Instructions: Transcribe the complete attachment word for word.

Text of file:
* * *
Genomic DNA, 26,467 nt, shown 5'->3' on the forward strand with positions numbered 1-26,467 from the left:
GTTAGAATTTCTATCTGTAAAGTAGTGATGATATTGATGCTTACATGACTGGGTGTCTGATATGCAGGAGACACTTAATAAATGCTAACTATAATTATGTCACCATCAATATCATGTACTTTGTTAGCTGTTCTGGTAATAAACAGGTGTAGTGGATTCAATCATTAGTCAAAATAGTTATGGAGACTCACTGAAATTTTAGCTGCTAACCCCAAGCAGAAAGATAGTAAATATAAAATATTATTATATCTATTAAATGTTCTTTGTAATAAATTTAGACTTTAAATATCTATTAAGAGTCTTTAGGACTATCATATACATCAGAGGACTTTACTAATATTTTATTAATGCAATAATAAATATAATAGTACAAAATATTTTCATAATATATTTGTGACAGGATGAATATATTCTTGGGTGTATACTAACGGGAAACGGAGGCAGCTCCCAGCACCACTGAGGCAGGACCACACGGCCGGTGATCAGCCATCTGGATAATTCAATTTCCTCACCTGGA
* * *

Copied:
Genomic DNA, 26,467 nt, shown 5'->3' on the forward strand with positions numbered 1-26,467 from the left:
GTTAGAATTTCTATCTGTAAAGTAGTGATGATATTGATGCTTACATGACTGGGTGTCTGATATGCAGGAGACACTTAATAAATGCTAACTATAATTATGTCACCATCAATATCATGTACTTTGTTAGCTGTTCTGGTAATAAACAGGTGTAGTGGATTCAATCATTAGTCAAAATAGTTATGGAGACTCACTGAAATTTTAGCTGCTAACCCCAAGCAGAAAGATAGTAAATATAAAATATTATTATATCTATTAAATGTTCTTTGTAATAAATTTAGACTTTAAATATCTATTAAGAGTCTTTAGGACTATCATATACATCAGAGGACTTTACTAATATTTTATTAATGCAATAATAAATATAATAGTACAAAATATTTTCATAATATATTTGTGACAGGATGAATATATTCTTGGGTGTATACTAACGGGAAACGGAGGCAGCTCCCAGCACCACTGAGGCAGGACCACACGGCCGGTGATCAGCCATCTGGATAATTCAATTTCCTCACCTGGA